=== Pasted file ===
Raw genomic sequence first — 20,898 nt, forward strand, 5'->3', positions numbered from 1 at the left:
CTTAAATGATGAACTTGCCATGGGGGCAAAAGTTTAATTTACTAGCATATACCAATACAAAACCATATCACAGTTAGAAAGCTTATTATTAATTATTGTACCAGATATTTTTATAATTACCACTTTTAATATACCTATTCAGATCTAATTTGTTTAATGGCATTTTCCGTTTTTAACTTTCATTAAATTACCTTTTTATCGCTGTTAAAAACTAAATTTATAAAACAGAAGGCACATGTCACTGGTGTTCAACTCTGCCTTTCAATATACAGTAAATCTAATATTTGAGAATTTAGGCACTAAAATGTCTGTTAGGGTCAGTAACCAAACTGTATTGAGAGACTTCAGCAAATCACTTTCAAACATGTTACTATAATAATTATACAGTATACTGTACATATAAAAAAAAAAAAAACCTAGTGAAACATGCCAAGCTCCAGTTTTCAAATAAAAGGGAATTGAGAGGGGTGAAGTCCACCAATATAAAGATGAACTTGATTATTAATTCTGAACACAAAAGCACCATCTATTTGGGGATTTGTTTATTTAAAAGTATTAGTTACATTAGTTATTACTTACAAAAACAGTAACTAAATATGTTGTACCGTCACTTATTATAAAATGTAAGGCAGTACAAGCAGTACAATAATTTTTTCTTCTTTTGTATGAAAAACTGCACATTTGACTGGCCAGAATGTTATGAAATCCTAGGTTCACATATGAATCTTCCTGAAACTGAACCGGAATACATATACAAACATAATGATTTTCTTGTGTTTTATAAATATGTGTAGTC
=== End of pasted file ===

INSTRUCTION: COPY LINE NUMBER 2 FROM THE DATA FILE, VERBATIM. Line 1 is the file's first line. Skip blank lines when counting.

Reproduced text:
CTTAAATGATGAACTTGCCATGGGGGCAAAAGTTTAATTTACTAGCATATACCAATACAAAACCATATCACAGTTAGAAAGCTTATTATTAATTATTGTACCAGATATTTTTATAATTACCACTTTTAATATACCTATTCAGATCTAATTTGTTTAATGGCATTTTCCGTTTTTAACTTTCATTAAATTACCTTTTTATCGCTGTTAAAAACTAAATTTATAAAACAGAAGGCACATGTCACTGGTGTTCAACTCTGCCTTTCAATATACAGTAAATCTAATATTTGAGAATTTAGGCACTAAAATGTCTGTTAGGGTCAGTAACCAAACTGTATTGAGAGACTTCAGCAAATCACTTTCAAACATGTTACTATAATAATTATACAGTATACTGTACATATAAAAAAAAAAAAAACCTAGTGAAACATGCCAAGCTCCAGTTTTCAAATAAAAGGGAATTGAGAGGGGTGAAGTCCACCAATATAAAGATGAACTTGATTATTAATTCTGAACACAAAAGCACCATCTATTTGGGGATTTGTTTATTTAAAAGTATTAGTTACATTAGTTATTACTTACAAAAACAGTAACTAAATATGTTGTACCGTCACTTATTATAAAATGTAAGGCAGTACAAGCAGTACAATAATTTTTTCTTCTTTTGTATGAAAAACTGCACATTTGACTGGCCAGAATGTTATGAAATCCTAGGTTCACATATGAATCTTCCTGAAACTGAACCGGAATACATATACAAACATAATGATTTTCTTGTGTTTTATAAATATGTGTAGTC